This sequence is posting at present is a celebration of The Male Form.  I believe it is complete as of this date–though one never really knows.  Its mirror image will post some time in the future.  As of this date, I still feel it to be an ongoing work, not having been rounded out, brought to cadence, &c.  There are possibly four more sonnets, give or take, in this distaff sequence.

One of the problems that I encounter with the writing of either sequence is that I can write endlessly on the subject of sensuality.  It is a subject on which I have thought in great detail and one which seems to me to possess an infinite number of facets.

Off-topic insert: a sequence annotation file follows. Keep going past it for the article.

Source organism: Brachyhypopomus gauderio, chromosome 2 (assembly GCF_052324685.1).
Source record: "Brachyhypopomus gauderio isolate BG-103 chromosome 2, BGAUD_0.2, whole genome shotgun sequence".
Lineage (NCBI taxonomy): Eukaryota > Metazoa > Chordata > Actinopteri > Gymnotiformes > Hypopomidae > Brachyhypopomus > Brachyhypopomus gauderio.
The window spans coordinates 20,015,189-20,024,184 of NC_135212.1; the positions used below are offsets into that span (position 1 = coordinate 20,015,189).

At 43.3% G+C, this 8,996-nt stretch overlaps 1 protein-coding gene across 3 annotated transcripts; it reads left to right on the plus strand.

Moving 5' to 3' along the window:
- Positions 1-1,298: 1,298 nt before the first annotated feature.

I feel I would like to write more about the nature of such content, but I fear I would be misconstrued regardless.  I may do so at a later date at any case.  If I had more of an active readership, I could better compose such an essay as a reflection of whatever misconceptions crop up in the comment section–particularly in the members of the male sequence.  At this date, there are probably enough comments that it would be fairly easy to do this.  I am sure I would bore anyone to tears waxing infinite on such a subject.

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How to Teach Writing Sonnets | Wanderings in the Labyrinth

Although I am indeed able to write a sonnet in far less than 15 minutes, (I have written six months worth of these at least one per day, and) I find that typically I spend several hours on each one; although this may include research or additional constraints on the form. I could add a few more weapons to the arsenal of method, so to speak, that… Continue reading